Partisan actors attempted to probe the accuracy of New Jersey’s voter rolls by comparing them with death records and with the rolls of other states. The reports led to inflated claims of widespread fraud, of the sort commonly used to support restrictive identification requirements for voters at the polls. We examined each of the allegations of fraud by individual voters—the only sort that ID could possibly address—to uncover the truth behind the assertions.
The allegations yielded only eight substantiated cases of individuals knowingly casting invalid votes that counted—eight voters who voted twice. Given the number of votes cast in these elections, this amounts to a rate of 0.0004%. None of these problems could have been resolved by requiring photo ID at the polls.
The analysis below examines the allegations of fraud in more detail.
The rate of substantiated fraud:
- The allegations of fraud related to the 2004 general elections, in which 3,611,691 votes were cast in New Jersey.
There were eight substantiated cases of individuals knowingly casting invalid votes that counted—eight voters voting twice. This amounts to a rate of 0.0004%. None of these problems could have been resolved by requiring photo ID at the polls.
- Even given allegations that were unsubstantiated, the rate of possible fraud remains low. The analysis below lays out the allegations, reasons to question each, and the facts that we know. But assuming that all 13,419 of the remaining cases in fact involved fraud—which is highly unlikely, given the methodological errors revealed in the study of double-voting—that would amount to a rate of 0.61%.
- 4,755 votes were alleged to have been cast in the names of dead voters in 2004, based on an attempt to match the first and last name and date of birth from voting records to death records.
- 4,397 individuals voted twice in New Jersey, and 6,572 individuals voted both in New Jersey and in either New York, Pennsylvania, Florida, North Carolina, or South Carolina, based on an attempt to match the first and last name and date of birth from one set of voting records to another.
Questioning the allegations:
- Dead voters: Attempts to match records of deaths to current voter rolls are often used to buttress claims that the dead are voting, but the matching enterprise is unreliable. Two list entries under the same name – even the same name and birthdate – may indicate different individuals. Even more often, the lists themselves are flawed: because of a clerical error or faulty information, an individual is marked as voting when she did not in fact cast a ballot, or an individual is shown as deceased when she is actually very much alive. Finally, it is possible that the match is accurate but reveals nothing illegal about the vote: the voter has died, yes, but after casting her ballot.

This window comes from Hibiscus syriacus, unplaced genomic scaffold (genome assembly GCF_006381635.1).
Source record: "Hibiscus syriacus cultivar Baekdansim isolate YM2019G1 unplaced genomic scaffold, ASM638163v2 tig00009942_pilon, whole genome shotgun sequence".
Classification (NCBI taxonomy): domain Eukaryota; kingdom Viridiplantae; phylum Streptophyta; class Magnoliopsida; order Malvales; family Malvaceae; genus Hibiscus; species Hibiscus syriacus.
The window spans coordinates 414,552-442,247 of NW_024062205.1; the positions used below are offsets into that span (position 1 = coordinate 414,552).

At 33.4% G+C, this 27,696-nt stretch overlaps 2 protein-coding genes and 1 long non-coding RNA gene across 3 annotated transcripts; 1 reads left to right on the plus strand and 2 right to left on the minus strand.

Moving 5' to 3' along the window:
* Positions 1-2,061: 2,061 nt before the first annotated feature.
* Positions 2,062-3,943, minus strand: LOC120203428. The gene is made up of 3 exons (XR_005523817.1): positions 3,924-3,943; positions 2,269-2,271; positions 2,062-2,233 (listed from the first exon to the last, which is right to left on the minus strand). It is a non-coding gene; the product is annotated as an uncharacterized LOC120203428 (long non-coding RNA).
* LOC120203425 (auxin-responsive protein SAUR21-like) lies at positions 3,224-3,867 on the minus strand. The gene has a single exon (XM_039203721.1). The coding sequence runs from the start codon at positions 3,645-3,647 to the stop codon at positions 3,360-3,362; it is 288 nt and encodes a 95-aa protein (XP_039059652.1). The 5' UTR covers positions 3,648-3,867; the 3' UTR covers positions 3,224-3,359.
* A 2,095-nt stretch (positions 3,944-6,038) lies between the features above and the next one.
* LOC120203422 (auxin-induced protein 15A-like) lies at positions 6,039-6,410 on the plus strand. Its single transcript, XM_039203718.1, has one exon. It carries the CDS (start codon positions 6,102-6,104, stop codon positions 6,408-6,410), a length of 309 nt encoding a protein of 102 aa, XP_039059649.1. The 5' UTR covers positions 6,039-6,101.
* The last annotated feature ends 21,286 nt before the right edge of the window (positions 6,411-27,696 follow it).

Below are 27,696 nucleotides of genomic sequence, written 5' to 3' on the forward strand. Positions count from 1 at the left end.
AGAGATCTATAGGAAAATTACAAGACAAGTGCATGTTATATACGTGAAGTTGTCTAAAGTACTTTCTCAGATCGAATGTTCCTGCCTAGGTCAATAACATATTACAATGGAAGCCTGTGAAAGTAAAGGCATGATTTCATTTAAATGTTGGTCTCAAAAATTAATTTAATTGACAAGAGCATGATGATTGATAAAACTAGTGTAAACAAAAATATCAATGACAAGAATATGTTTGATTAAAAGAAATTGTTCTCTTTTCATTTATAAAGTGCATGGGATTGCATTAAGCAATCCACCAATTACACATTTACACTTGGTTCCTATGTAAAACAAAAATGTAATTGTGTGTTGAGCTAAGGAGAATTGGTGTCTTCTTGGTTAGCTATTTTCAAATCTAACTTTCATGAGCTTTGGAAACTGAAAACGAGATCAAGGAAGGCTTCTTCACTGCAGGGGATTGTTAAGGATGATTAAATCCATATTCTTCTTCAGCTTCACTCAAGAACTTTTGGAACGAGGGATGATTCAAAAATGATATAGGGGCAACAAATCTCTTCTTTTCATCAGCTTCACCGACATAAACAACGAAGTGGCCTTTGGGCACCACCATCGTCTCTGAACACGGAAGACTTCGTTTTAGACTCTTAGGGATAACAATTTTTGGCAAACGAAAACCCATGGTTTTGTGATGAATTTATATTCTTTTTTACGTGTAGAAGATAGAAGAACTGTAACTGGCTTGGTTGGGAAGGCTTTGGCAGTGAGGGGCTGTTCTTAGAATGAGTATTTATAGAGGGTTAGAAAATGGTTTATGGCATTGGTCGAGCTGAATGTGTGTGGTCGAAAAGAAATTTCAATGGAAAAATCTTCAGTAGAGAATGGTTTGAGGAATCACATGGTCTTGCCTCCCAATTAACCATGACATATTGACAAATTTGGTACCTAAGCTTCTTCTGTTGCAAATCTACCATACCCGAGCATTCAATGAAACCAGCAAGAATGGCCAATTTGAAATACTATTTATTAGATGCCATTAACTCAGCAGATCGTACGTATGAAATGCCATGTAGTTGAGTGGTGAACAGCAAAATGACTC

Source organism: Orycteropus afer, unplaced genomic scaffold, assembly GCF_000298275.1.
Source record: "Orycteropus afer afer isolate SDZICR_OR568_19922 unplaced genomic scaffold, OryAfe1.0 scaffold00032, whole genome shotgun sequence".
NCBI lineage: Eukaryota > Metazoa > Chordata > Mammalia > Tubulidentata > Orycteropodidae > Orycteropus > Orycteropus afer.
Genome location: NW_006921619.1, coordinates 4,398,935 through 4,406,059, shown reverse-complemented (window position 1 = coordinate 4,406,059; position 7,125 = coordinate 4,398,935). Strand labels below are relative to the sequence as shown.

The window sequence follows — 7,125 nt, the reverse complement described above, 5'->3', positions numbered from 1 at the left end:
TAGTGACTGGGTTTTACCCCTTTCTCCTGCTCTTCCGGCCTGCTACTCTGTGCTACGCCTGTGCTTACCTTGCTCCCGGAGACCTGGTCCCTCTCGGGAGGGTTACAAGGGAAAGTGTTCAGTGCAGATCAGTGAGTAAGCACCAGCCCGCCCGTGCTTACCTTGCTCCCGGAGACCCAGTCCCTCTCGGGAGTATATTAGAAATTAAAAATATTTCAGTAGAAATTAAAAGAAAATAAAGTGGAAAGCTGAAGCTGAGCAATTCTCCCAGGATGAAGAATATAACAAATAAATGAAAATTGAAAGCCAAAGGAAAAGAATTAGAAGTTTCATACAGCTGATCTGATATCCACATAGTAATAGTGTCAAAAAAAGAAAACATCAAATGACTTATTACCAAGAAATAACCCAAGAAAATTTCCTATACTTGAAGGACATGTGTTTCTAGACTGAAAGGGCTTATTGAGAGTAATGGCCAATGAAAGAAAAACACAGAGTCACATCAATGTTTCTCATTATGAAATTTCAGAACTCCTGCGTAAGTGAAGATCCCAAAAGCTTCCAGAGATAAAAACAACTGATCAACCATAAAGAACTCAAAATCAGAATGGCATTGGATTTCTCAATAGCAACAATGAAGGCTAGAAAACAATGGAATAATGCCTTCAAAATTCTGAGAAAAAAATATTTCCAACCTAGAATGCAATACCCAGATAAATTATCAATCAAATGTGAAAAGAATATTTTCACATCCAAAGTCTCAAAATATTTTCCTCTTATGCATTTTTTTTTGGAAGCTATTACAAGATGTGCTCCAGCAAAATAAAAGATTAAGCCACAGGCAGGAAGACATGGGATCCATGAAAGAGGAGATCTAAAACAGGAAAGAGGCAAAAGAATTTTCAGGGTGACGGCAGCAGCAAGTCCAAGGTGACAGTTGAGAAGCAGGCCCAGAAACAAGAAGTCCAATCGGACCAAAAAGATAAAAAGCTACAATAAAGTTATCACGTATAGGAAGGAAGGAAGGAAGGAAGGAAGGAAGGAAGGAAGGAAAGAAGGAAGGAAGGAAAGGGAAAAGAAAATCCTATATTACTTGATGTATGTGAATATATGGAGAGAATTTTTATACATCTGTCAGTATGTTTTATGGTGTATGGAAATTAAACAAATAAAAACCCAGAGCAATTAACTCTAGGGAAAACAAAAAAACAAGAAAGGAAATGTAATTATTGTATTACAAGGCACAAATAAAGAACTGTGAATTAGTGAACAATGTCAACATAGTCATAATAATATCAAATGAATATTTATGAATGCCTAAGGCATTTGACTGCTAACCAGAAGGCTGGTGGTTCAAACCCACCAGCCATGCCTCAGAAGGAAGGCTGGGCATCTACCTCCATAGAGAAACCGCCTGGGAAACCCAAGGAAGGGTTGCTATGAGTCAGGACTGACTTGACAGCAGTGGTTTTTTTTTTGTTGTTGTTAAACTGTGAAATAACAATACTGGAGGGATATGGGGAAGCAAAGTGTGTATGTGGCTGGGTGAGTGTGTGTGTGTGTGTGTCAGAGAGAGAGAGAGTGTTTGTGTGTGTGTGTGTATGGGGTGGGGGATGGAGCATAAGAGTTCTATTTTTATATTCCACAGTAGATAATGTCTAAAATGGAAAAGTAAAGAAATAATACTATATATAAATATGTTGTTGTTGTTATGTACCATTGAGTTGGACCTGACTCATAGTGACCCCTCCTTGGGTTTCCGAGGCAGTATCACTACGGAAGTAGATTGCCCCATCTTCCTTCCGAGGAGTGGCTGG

- Double voters: The fact that the same name is listed as voting on two different voting rolls does not necessarily mean that one person voted twice: often, what looks like the same person listed twice turns out to be two different individuals with the same name. In other cases, as with dead voters, clerical errors are responsible for the double listing.
- Dead voters: No follow-up investigation appears to have been published on the number of votes actually cast in the names of dead voters in 2004, if any. None of the allegedly dead voters actually voted in 2005.
- Double voters: Analysis of the list of alleged double-voters within New Jersey showed that 2,305 of the entries had different middle names or suffixes, or an error in the date of birth. Data errors in Middlesex county, and the statistical likelihood of finding two different individuals with the same name and birthdate, call into question much of the remainder of the list. Through examination of 60 original signatures on poll book materials, the New Jersey Republican State Committee claimed that eight voters were definitively identified as having voted twice.
Coverage by existing law: The federal Help America Vote Act (HAVA) requires states to create statewide electronic voter registration lists, and to coordinate those computerized lists with agency records on death in order to remove ineligible voters. Although the obligation to remove deceased voters from the rolls predated HAVA, the computerized registration rolls—if implemented with suitable controls for accuracy—offer a new and efficient means to do so statewide. Like most states, New Jersey did not have a HAVA-ready statewide database up and running in 2004, but once it does, the database should allow the state both to eliminate duplicate registrations within the state and to cut down on the number of deceased citizens who are still on the rolls.
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Cynthia Burton, No Beyond-the-Grave Balloting Cited, Phila. Inquirer, Nov. 9, 2005.
James A. Quirk, Local County Boards Question GOP Voter-Fraud Study, Asbury Park Press, Sept. 17, 2005.
David W. Chen, Among Voters in New Jersey, G.O.P. Sees Dead People, N.Y. Times, Sept. 16, 2005.
Joe Donohue, GOP Claims Voter Fraud Widespread, Star-Ledger, Sept. 16, 2005.
Bonnie Pfister, Review Election Rolls, GOP Urges, Phila. Inquirer, Sept. 16, 2005.
Tom Hester, Jr., GOP: Voter Rolls Are Rife with Fraudulent Names, The Times (Trenton, N.J.), Sept. 16, 2005.
Mitchel Maddux, GOP Calls for Probe of State’s Election Rolls, The Record (Bergen County, N.J.), Sept. 16, 2005.
Letter from Mark D. Sheridan to Peter C. Harvey, Attorney General, Sept. 15, 2005.
Brennan Center for Justice & Dr. Michael McDonald, Analysis of the September 15, 2005 Voter Fraud Report Submitted to the New Jersey Attorney General, Dec. 2005.
New Jersey Office of the Attorney General, Division of Elections, 2004 General Election Results.